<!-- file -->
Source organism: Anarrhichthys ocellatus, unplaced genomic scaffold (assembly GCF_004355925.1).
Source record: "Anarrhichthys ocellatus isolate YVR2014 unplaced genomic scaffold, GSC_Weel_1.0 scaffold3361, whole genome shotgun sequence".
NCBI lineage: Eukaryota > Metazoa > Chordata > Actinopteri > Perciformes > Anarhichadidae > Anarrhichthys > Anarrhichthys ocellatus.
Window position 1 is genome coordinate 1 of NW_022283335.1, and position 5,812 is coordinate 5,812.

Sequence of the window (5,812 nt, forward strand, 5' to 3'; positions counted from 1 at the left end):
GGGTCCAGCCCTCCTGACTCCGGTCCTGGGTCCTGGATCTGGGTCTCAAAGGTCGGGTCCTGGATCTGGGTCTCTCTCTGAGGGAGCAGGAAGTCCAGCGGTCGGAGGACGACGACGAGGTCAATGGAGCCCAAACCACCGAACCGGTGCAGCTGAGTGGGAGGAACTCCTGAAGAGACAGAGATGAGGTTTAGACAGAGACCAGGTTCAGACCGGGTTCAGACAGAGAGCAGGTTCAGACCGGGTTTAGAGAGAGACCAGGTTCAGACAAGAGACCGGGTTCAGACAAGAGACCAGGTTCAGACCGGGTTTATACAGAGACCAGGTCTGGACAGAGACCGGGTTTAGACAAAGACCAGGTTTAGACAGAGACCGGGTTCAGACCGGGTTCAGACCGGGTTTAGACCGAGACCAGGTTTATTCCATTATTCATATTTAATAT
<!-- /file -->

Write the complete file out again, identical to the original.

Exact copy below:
Source organism: Anarrhichthys ocellatus, unplaced genomic scaffold (assembly GCF_004355925.1).
Source record: "Anarrhichthys ocellatus isolate YVR2014 unplaced genomic scaffold, GSC_Weel_1.0 scaffold3361, whole genome shotgun sequence".
NCBI lineage: Eukaryota > Metazoa > Chordata > Actinopteri > Perciformes > Anarhichadidae > Anarrhichthys > Anarrhichthys ocellatus.
Window position 1 is genome coordinate 1 of NW_022283335.1, and position 5,812 is coordinate 5,812.

Sequence of the window (5,812 nt, forward strand, 5' to 3'; positions counted from 1 at the left end):
GGGTCCAGCCCTCCTGACTCCGGTCCTGGGTCCTGGATCTGGGTCTCAAAGGTCGGGTCCTGGATCTGGGTCTCTCTCTGAGGGAGCAGGAAGTCCAGCGGTCGGAGGACGACGACGAGGTCAATGGAGCCCAAACCACCGAACCGGTGCAGCTGAGTGGGAGGAACTCCTGAAGAGACAGAGATGAGGTTTAGACAGAGACCAGGTTCAGACCGGGTTCAGACAGAGAGCAGGTTCAGACCGGGTTTAGAGAGAGACCAGGTTCAGACAAGAGACCGGGTTCAGACAAGAGACCAGGTTCAGACCGGGTTTATACAGAGACCAGGTCTGGACAGAGACCGGGTTTAGACAAAGACCAGGTTTAGACAGAGACCGGGTTCAGACCGGGTTCAGACCGGGTTTAGACCGAGACCAGGTTTATTCCATTATTCATATTTAATAT